The Alamo Community College District (ACCD) board voted 9-1 to pursue a $450 million bond. The issue will go before voters in May. The bond will not raise the district’s property tax rate if approved.
ACCD will go into the bond election with three colleges under sanctions with the Southern Association of Colleges and Schools Commission on Colleges (SACSCOC). Board Chair Yvonne Katz spoke in favor of delaying the vote until the Feb. 17 board meeting, the latest possible opportunity to get the issue on the May ballot.
“I just have this gut feeling that we need to get a little more information about the time frame with SACSCOC,” Katz said. The colleges’ have requested an expedited reaffirmation process that could lift the sanctions as early as June. Knowing that this was underway could increase public confidence.
Trustee Jim Rindfuss, the dissenting vote, felt that the issue would be a nonstarter with taxpayers who want to see the accreditation issues resolved completely, which would bypass the May ballot.
“I would rather be successful,” Rindfuss said. “These bond issues cost a lot of money.”
Board members Roberto Zarate, Denver McClendon, and Gene Sprague expressed confidence that the community will see the efforts and progress the board has made in resolving the issues thus far and vote in favor of the bond.
Ahead of the vote, Alamo College Vice Chancellor for Finance and Administration Diane Snyder presented the revised Capital Improvement Plan (CIP), which reflected significant input from the Citizens Bond Advisory Committee (CBAC). After reviewing the initial budget, the CBAC submitted a plan to significantly increase funds to older campuses near the city center, primarily St. Philip’s College.
St. Philips has several buildings that will have to be razed, while others are in dire need of significant mold remediation.
The CBAC recommendations moved money away from expansion efforts on the city’s Northside and reduced the extent of the expansion at Northeast Lakeview College. The board also expressed concern over plans to purchase land for a new Northside campus along the U.S. Hwy. 281 North corridor.
Improvements to the Alamo Colleges are based on a projected student population of 120,980 in the year 2030. Much of that growth is projected for the Northside of San Antonio.
“This is not a stable or declining base. This is a reasonably fast-growing base,” Chancellor Bruce Leslie said. “We’re pretty comfortable with where we are and where are going.”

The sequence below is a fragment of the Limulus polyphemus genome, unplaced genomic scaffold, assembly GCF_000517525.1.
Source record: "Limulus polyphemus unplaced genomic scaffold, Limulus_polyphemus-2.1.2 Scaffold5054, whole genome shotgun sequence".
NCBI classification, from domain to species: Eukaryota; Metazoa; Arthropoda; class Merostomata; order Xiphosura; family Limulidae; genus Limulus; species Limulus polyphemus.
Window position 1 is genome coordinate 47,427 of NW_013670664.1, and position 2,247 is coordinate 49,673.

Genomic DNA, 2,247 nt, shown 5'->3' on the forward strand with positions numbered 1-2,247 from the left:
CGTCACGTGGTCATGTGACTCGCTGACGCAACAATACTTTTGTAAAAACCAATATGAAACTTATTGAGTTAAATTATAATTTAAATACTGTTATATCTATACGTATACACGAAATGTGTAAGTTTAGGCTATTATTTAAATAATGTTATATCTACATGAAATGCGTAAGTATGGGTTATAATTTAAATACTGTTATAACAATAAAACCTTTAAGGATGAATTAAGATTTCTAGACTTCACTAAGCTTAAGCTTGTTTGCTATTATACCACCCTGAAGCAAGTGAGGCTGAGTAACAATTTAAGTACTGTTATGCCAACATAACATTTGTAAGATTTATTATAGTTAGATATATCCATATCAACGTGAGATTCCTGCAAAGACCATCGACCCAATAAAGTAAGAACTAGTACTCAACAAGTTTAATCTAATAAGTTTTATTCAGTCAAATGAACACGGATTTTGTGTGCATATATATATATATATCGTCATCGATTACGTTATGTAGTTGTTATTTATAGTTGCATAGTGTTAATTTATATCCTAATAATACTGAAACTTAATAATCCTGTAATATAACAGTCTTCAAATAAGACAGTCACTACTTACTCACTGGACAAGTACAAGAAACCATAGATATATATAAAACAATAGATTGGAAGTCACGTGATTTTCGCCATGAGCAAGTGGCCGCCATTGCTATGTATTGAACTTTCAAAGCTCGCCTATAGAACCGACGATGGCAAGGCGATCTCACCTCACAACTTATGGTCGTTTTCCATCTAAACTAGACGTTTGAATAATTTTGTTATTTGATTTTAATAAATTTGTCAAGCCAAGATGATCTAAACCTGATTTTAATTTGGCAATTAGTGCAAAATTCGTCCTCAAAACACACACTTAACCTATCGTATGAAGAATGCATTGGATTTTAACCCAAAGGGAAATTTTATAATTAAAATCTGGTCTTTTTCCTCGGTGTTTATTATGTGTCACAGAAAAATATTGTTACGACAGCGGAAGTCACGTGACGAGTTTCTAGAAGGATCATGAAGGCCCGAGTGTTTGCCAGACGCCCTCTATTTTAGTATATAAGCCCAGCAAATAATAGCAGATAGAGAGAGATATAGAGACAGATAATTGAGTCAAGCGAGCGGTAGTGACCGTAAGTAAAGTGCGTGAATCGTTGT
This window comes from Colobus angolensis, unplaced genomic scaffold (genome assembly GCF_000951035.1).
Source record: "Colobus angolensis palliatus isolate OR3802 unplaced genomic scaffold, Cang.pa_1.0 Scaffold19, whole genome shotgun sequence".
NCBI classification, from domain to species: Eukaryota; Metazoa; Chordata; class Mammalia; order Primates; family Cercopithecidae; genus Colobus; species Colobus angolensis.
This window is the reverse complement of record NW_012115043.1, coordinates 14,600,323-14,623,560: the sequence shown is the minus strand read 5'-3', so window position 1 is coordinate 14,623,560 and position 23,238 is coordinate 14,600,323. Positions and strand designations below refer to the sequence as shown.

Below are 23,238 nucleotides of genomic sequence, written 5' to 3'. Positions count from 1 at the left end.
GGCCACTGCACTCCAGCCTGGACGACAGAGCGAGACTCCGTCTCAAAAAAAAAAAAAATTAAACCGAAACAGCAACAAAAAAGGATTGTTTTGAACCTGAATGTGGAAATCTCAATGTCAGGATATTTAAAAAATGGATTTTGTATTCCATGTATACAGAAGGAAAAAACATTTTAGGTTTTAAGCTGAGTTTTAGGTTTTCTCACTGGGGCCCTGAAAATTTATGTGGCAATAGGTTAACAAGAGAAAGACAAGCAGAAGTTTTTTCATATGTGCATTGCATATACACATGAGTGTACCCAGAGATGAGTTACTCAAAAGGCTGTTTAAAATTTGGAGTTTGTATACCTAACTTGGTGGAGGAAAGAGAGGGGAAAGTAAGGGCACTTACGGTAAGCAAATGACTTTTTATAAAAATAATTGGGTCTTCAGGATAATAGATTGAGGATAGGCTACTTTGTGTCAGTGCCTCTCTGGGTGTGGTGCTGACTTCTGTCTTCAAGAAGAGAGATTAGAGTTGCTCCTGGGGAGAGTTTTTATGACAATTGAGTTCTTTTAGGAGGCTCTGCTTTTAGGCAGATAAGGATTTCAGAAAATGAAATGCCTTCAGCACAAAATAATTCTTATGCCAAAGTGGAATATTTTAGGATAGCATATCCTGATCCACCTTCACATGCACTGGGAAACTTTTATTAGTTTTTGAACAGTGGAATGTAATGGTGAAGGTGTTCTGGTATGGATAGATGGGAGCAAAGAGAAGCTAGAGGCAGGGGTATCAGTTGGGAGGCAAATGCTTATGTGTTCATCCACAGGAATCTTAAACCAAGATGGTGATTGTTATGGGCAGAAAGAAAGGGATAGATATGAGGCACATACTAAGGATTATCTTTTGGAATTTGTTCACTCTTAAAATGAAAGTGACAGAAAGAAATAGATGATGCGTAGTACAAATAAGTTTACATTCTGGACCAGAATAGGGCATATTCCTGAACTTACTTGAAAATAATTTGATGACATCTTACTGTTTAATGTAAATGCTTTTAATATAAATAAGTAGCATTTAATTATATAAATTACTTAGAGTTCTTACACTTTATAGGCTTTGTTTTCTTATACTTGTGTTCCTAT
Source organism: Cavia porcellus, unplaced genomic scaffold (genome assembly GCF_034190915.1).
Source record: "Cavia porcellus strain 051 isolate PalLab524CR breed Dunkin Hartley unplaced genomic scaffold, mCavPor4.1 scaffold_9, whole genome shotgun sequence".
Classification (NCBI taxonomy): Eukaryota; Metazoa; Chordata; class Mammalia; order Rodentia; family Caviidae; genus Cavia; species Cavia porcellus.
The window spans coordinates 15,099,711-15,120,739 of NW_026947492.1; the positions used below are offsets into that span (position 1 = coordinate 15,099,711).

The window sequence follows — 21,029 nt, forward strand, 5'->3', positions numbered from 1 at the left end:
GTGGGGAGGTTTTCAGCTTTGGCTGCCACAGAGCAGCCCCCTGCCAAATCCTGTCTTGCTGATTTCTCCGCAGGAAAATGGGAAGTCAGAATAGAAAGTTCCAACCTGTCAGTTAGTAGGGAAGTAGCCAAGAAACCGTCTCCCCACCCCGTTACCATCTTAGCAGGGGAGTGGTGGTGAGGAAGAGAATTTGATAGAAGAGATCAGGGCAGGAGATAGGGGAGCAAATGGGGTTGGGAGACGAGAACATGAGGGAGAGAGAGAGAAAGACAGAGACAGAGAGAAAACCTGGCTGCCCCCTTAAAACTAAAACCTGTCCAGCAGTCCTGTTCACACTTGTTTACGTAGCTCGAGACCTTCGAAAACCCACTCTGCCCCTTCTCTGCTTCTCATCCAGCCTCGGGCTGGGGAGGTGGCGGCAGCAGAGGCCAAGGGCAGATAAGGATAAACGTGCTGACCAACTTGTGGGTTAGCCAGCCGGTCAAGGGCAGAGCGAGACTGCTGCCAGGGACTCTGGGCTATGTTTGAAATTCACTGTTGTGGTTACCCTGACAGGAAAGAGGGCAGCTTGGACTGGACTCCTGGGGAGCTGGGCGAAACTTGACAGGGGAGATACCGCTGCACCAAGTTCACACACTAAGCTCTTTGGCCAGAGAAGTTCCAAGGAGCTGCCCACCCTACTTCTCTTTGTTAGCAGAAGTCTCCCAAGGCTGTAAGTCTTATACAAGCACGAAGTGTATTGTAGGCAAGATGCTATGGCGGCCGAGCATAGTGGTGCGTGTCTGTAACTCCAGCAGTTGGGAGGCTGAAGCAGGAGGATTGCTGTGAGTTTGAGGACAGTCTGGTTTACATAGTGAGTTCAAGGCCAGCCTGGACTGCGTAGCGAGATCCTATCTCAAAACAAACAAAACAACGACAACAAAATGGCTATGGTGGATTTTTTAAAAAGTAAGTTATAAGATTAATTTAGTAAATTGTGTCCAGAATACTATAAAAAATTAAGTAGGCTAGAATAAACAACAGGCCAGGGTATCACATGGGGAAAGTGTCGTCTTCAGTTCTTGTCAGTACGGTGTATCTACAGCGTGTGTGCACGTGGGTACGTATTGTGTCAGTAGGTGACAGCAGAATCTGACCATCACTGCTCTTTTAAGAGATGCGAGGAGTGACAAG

The bond will be issued in three phases of $150 million. This will allow for greater flexibility with contingent projects (i.e. demolition that must precede construction). The smaller pieces will also keep the bond from raising the tax rate. The schedule will divide the projects into three phases as well.
The first projects will begin at the end of 2017. They include $30 million each for facilities at Palo Alto and St. Philip’s colleges, $26 million for a parking garage and welcome center at Northwest Vista College, and $20 million for a parking garage and childcare center at San Antonio College.
Westside and Southside Regional Education and Training Centers (WETC and SETC) are slated to receive $23 million each. The SETC would see construction of a new building to parallel its appearance and offerings with those of the Westside and Eastside centers. A redundant district-wide dispatch center for safety and security would receive $3 million and Phase 1 of information technology infrastructure improvements. The land acquisition plan for Palo Alto and a new campus along 281 North would receive $11 million.
All but the land acquisition and the SETC project reflect priorities of the CBAC. In order to include those projects, the Bowden Building at St. Philips was moved to the final phase of the bond, set to begin in 2021.
Surplus will go to restoring reduced square footage at Northeast Lakeview.
Trustee Denver McClendon expressed concerns that suggested changes would frustrate the community.
“We have a responsibility to our constituents and we need to speak up. If we don’t the bond is not going to pass,” McClendon said.
Similar concerns were raised over the size of the SETC building, which might not be as large as the CBAC recommended. Board members said they are confident that at 40,000 sq. ft. of new construction, the SETC will be able to meet all its students’ needs.
Zarate reminded the board of the need to promote the bond with a unified voice and explain the need and value of the projects.
“We’re not the only ones on the ballot in May,” Zarate said.
If something unforeseen arises in the next month, the board can vote to pull the bond at its Feb. 17 meeting.